39° 26' 22"N, 118° 03' 08"W - WONDER MOUNTAIN quad
|VISITED||July 21, 2001|
Highway 50E from Fallon 40 miles, Turn N on Dixie Valley Road (121) about 1.8 miles, Turn NE about 11.5 miles. The sites of Hercules (2.1mi.) , Victor (5.2 mi.), Red Top (6.5 mi.), and Kingston (5.8 mi.) are nearby.
Prospectors from Fairview made discoveries in this area in May of 1906 and by August there was already a newspaper and a thriving camp. The financial panic of 1907 halted most of the operation in the district until 1911 (or 1913, depending on who you're talking to) when the Nevada Wonder Mining Co. constructed a 200- ton cyanide mill at its mine, which operated until 1919. The town had telephone service by November 1906, electric power in February 1911 and a school from 1907 to 1919." The dates on the Mill photos from the Churchill County Museum don't jibe with these dates, so further research may be required.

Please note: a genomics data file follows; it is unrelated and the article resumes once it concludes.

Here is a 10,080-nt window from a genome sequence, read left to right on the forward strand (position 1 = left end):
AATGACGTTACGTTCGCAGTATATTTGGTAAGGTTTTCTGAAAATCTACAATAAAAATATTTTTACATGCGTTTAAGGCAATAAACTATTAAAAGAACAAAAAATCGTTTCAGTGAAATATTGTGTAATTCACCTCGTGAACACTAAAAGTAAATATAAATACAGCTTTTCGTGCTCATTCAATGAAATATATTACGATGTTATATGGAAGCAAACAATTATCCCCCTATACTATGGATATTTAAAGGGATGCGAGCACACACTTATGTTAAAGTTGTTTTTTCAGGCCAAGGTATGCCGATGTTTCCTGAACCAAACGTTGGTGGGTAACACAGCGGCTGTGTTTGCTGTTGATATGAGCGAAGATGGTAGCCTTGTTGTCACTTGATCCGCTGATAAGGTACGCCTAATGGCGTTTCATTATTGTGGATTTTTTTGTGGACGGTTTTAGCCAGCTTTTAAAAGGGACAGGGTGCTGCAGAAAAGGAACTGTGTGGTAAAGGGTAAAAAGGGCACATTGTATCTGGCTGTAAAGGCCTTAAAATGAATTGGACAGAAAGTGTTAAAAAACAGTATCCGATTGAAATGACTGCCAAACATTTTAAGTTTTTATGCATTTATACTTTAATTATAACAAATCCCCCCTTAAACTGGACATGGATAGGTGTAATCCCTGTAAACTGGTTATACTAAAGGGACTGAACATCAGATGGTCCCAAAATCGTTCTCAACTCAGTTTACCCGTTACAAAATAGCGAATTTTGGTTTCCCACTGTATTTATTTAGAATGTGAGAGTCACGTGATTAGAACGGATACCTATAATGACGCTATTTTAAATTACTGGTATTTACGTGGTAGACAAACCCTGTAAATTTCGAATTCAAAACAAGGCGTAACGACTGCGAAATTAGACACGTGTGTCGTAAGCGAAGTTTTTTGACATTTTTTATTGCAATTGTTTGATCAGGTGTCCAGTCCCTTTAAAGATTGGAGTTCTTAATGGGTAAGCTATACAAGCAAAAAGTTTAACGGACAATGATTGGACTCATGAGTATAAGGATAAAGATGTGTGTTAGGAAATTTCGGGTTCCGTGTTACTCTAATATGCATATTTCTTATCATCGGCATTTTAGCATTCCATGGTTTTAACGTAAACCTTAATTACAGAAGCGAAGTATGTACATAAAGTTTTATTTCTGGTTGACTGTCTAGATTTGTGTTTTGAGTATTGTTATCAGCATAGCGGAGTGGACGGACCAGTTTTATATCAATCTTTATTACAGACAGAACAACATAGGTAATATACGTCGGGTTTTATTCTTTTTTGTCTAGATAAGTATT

First, a couple of brief overviews:
The first location in the Wonder District was made in April 1906 by T.J. Stroud on the Jackpot group of claims, and the NEvada Wonder mines was located shortly afterward by Murray Scott, William Mays, and others. The discovery of rich silver-gold ore started a stampede from Fairview that began in May in the same year, and in a few weeks over 1,000 locations were made. The discovery attracted considerable attention, and it was not long before a camp of several thousand people was established. In the first few years of the camp' s history, a number of companies were organized, but the bulk of the metal yield was derived from the Nevada Wonder mines, incorporated in Delaware on September 19, 1906.
At first, conditions were rough. Today's values are in blue.